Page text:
Beklemishev’s worm

I thought it would be a doddle to update the chapter on modal logic for the Study Guide. But — needless to say! — it hasn’t quite worked out that way.

Now, propositional modal logics have long been of considerable interest to philosophers reflecting on notions of necessity, or when thinking about the logic of tensed discourse and the like. And first-order and higher-order quantified modal logics are of current interest to philosophers dabbling in modal metaphysics (no don’t! — that way madness lies …). Propositional modal logics are also of interest to mathematicians and computer scientists theorizing about relational structures. But none of these topics need be of much concern to those beginning mathematical logic. Apart from the link between modal S4 and Intuitionistic logic, the one bit of modal logic that is of real core interest to mainstream mathematical logic is (surely) provability logic, with its closest of connections to issues about Gödelian incompleteness etc.

So that’s the thought which is now going to structure the coverage of modal logic in the Beginning Mathematica Logic guide. I’ll introduce a modicum a modal logic at an introductory level: then let’s move on to the fun stuff about provability logics.

But what to recommend by way of accessible introductory reading on provability logic? I’ve found myself revisiting the classics by Smoryński and Boolos, and then reading a variety of Handbook articles, as well as some other pieces. Which has been fun — and instructive, as I’d forgotten an embarrassing amount. Rather to my surprise, however, I found Boolos’s The Logic of Provability rather less easy going than I’d remembered it; so I’m left a bit uncertain what to recommend as the most approachable path into the subject. Perhaps half of Smoryński’s book …

(An aside: Smoryński’s 1985 book seemingly reproduces pages produced by an electric typewriter. Boolos’s 1993 book is more conventionally typeset, but it’s done in such a cluttered way as to be often very unfriendly to the eye. We are so used now to seeing decently LaTeXed maths books that ploughing through less well-produced texts like these can be enough of a chore to get in the way of processing the content.)

Anyway, here for fun is a result proved by Beklemishev that I’ve been reminded of, that he got by a proof using an extension of provability logic.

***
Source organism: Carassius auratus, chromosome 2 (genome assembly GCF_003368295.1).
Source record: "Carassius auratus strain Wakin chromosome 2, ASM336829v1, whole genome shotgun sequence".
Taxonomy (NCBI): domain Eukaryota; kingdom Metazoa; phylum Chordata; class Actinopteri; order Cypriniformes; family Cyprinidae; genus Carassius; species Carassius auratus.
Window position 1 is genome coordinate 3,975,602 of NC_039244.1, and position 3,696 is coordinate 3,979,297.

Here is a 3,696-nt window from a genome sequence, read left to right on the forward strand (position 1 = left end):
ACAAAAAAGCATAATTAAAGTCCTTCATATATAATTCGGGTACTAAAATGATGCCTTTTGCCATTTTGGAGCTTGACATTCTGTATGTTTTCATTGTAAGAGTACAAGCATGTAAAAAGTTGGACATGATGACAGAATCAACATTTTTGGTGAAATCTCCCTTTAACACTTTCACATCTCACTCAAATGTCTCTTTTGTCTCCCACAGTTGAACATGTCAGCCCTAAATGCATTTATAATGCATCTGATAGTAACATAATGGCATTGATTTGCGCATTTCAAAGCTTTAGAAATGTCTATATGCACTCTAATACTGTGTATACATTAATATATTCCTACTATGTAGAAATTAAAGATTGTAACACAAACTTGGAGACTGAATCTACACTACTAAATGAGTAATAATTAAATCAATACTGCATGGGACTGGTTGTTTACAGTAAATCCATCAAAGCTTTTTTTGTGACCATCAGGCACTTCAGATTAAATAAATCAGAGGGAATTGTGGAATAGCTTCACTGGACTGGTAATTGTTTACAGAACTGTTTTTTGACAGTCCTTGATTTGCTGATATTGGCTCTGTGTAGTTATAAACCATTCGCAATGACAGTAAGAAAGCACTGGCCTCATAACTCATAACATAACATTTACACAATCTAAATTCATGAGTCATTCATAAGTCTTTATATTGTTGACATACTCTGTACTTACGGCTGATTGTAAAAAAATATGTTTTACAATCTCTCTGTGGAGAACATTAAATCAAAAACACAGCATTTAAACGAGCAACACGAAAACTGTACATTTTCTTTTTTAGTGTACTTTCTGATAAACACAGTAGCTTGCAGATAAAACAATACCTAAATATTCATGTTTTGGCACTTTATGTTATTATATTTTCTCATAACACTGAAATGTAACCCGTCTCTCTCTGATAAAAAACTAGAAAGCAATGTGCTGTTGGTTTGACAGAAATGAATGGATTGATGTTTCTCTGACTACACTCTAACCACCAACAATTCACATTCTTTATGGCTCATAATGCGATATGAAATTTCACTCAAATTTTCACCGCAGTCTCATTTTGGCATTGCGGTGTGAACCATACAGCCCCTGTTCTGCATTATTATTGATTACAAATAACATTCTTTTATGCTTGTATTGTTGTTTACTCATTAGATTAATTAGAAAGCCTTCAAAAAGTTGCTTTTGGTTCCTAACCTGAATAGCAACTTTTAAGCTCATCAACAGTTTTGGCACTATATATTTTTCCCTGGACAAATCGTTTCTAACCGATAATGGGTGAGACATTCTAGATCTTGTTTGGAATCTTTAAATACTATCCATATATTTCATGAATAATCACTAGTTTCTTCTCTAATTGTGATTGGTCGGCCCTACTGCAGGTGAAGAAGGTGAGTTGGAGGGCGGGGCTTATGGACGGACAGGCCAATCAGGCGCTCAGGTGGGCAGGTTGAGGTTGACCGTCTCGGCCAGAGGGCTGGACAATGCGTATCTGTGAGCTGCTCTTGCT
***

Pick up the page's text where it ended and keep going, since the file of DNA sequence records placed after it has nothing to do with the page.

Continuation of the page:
Call finite strings in the alphabet of e.g. ordinary decimal arithmetic worms. So the worm w is a string of digits x_0x_1...x_n. And we will define w^* to be the result of decreasing w‘s last digit x_n by 1 if you can, or deleting that digit if it is already 0.

And now consider a sequence of worms w_0, w_1, w_2, \ldots constructed according to the following two rules:

(1) if x_n = 0, then put w_{m+1} = w^*_m (chop off the head of the worm!);

(2) if x_n > 0,  let k = be the maximum i < n such that x_i < x_n. Then  put w_{m+1} to be w^*_m followed by m copies of the part of w^*_m starting after position k.

For example, suppose we start with the worm

w_o = 2031

Then the sequence continues …

w_1 =203030
w_2 = 20303
w_3 = 20302222
w_4 = 203022212221222122212221
w_5 = 203022212221222122212220 following by five copies of 22212221222122212220

And so it goes.

Well, you know your Goodstein sequences and your hydra battles, so you can predict what follows. But it is nice to know all the same!


(1) For any initial worm w_0, there is an m such that w_m is empty.

(2) That result, suitably coded, is unprovable in first-order Peano arithmetic. In fact, its statement is equivalent to the 1-consistency of PA.

[For references see Sergei Artemov’s article in the Handbook of Modal Logic.]

4 thoughts on “Beklemishev’s worm”

  1. 1. Has something gone wrong with the formatting? At first I thought backslash-paren might just be peculiar notation, but there’s a backslash-ldots as well, and notations that look like they’re supposed to make sub- or superscripts.

    2. I’m not sure it’s a good idea to go straight to provability logic, rather than introduce modal logic more generally first. In any case, the Stanford Encyclopedia article on Provability Logic might be a better entry point than the books you mentioned.

    1. Formatting … that’s odd, works fine in Safari but goes as you describe in Firefox. I’ll investigate why. (Is this the first time I’ve embedded LaTeX since transferring to new WordPress set-up?– could be!) Thanks for alerting me!!

      I perhaps misexpressed myself. When I said “I’ll introduce the very idea of a modal logic at an introductory level”I meant I was indeed going to introduce modal logic more generally first. And part of the SEP article was going to be my starting point: but then where? then which book (or part of book) was what I was/am wondering about!

      1. Oh good. I was going to say something like Rowsety’s 2. Because you want to tell them about Kripke semantics, which metaphysical cases coheres with an intuitive semantics. But with provability logics that’s a harder row to hoe.

    2. I’ve now installed a shiny new \LaTeX plugin for WordPress which is also easier to use — and formatting seems to be working fine in various browsers on desktop, and also on iPhone. So I think that issue is sorted. Thanks again for the heads up, as they say!

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